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not want to strike but feels she has a commitment, a contract on her

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pension, that the government is Rene Dean Mumm. I don't think that

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is true, -- that the government is backing out on. Having listened to

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the recommendations of a considerable number of people

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including trades unions representatives... People will not

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take a situation lying down to pay �1,000 extra a year and were it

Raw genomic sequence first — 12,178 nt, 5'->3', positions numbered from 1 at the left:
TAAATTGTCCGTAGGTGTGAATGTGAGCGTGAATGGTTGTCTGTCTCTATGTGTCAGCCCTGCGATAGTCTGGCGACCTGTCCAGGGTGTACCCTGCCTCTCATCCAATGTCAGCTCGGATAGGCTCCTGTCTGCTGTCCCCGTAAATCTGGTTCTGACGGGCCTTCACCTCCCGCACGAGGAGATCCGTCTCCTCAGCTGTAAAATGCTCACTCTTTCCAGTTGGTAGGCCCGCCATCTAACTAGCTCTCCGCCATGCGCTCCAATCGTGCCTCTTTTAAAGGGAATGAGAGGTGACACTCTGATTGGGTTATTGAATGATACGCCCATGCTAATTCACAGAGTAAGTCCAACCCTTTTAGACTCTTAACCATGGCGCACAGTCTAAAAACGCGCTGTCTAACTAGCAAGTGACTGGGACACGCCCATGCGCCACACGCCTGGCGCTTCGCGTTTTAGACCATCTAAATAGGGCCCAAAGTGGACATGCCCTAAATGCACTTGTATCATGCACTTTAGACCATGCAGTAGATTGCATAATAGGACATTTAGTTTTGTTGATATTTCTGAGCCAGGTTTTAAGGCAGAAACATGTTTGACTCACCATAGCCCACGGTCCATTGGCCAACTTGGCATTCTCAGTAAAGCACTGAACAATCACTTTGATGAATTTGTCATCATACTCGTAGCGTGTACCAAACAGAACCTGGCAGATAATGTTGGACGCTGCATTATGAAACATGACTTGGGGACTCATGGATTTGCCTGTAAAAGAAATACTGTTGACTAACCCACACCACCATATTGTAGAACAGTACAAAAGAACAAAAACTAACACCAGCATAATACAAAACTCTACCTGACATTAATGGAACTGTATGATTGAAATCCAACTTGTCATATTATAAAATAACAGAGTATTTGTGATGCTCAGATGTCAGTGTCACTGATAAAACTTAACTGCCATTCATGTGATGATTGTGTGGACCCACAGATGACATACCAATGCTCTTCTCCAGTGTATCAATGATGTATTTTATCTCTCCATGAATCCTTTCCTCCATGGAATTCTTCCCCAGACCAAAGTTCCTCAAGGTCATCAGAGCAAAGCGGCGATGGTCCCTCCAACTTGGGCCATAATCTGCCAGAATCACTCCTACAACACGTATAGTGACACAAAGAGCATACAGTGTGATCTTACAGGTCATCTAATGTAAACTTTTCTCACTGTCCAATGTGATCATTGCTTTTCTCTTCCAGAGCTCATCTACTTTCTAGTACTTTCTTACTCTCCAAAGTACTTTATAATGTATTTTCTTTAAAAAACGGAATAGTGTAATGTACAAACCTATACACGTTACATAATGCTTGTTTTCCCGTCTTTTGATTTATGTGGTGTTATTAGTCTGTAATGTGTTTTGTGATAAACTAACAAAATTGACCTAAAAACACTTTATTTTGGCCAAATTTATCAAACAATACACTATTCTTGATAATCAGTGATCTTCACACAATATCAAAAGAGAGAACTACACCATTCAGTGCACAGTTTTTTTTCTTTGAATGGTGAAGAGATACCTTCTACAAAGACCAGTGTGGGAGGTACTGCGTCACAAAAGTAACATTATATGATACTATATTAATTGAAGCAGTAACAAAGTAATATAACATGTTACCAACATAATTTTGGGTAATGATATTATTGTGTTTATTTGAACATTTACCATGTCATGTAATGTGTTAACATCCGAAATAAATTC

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gets to six years when they cannot plan for it. The truth is we are

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all missing longer and will have to work longer because of bad -- we

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are all living longer. We would be very envious of the public sector

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situation, I am concerned we will have a dispute which is going to

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cost the economy, we cannot afford it at the moment, another half a

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billion pounds for one day. Only a quarter of the member of the unions

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who bothered to turn out in ballot in favour of having a strike, and